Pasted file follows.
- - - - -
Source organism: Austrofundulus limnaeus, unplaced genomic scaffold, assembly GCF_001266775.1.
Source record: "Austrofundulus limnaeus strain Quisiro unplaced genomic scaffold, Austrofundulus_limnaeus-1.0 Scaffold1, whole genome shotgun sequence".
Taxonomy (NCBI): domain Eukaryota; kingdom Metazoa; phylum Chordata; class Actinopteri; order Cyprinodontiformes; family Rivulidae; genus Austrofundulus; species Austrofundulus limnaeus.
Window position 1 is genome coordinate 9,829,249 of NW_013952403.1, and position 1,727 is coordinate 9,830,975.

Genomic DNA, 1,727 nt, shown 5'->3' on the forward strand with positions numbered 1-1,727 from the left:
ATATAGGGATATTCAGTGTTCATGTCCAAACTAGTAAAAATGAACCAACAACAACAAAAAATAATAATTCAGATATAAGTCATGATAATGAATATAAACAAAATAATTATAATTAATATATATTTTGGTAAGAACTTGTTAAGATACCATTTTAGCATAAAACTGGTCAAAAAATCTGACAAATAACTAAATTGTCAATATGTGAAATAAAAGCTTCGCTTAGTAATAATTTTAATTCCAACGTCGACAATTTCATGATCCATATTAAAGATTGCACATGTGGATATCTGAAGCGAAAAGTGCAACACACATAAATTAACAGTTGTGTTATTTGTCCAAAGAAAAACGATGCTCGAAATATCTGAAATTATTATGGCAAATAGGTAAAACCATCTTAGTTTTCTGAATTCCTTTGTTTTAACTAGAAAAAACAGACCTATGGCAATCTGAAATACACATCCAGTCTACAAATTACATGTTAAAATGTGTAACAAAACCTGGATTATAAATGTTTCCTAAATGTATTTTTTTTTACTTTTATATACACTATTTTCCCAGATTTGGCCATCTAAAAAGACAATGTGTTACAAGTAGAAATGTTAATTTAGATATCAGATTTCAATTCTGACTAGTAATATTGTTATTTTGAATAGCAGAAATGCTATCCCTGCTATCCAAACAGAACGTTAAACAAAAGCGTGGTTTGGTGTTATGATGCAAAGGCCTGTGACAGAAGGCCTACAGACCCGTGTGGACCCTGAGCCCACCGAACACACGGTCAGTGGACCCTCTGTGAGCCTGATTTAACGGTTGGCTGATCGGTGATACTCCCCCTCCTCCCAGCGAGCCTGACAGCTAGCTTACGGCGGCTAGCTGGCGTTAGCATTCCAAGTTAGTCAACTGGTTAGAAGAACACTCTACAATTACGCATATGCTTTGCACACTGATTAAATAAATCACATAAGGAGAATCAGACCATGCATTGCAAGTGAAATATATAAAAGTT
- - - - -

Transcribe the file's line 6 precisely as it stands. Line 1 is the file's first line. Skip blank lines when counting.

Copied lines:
ATATAGGGATATTCAGTGTTCATGTCCAAACTAGTAAAAATGAACCAACAACAACAAAAAATAATAATTCAGATATAAGTCATGATAATGAATATAAACAAAATAATTATAATTAATATATATTTTGGTAAGAACTTGTTAAGATACCATTTTAGCATAAAACTGGTCAAAAAATCTGACAAATAACTAAATTGTCAATATGTGAAATAAAAGCTTCGCTTAGTAATAATTTTAATTCCAACGTCGACAATTTCATGATCCATATTAAAGATTGCACATGTGGATATCTGAAGCGAAAAGTGCAACACACATAAATTAACAGTTGTGTTATTTGTCCAAAGAAAAACGATGCTCGAAATATCTGAAATTATTATGGCAAATAGGTAAAACCATCTTAGTTTTCTGAATTCCTTTGTTTTAACTAGAAAAAACAGACCTATGGCAATCTGAAATACACATCCAGTCTACAAATTACATGTTAAAATGTGTAACAAAACCTGGATTATAAATGTTTCCTAAATGTATTTTTTTTTACTTTTATATACACTATTTTCCCAGATTTGGCCATCTAAAAAGACAATGTGTTACAAGTAGAAATGTTAATTTAGATATCAGATTTCAATTCTGACTAGTAATATTGTTATTTTGAATAGCAGAAATGCTATCCCTGCTATCCAAACAGAACGTTAAACAAAAGCGTGGTTTGGTGTTATGATGCAAAGGCCTGTGACAGAAGGCCTACAGACCCGTGTGGACCCTGAGCCCACCGAACACACGGTCAGTGGACCCTCTGTGAGCCTGATTTAACGGTTGGCTGATCGGTGATACTCCCCCTCCTCCCAGCGAGCCTGACAGCTAGCTTACGGCGGCTAGCTGGCGTTAGCATTCCAAGTTAGTCAACTGGTTAGAAGAACACTCTACAATTACGCATATGCTTTGCACACTGATTAAATAAATCACATAAGGAGAATCAGACCATGCATTGCAAGTGAAATATATAAAAGTT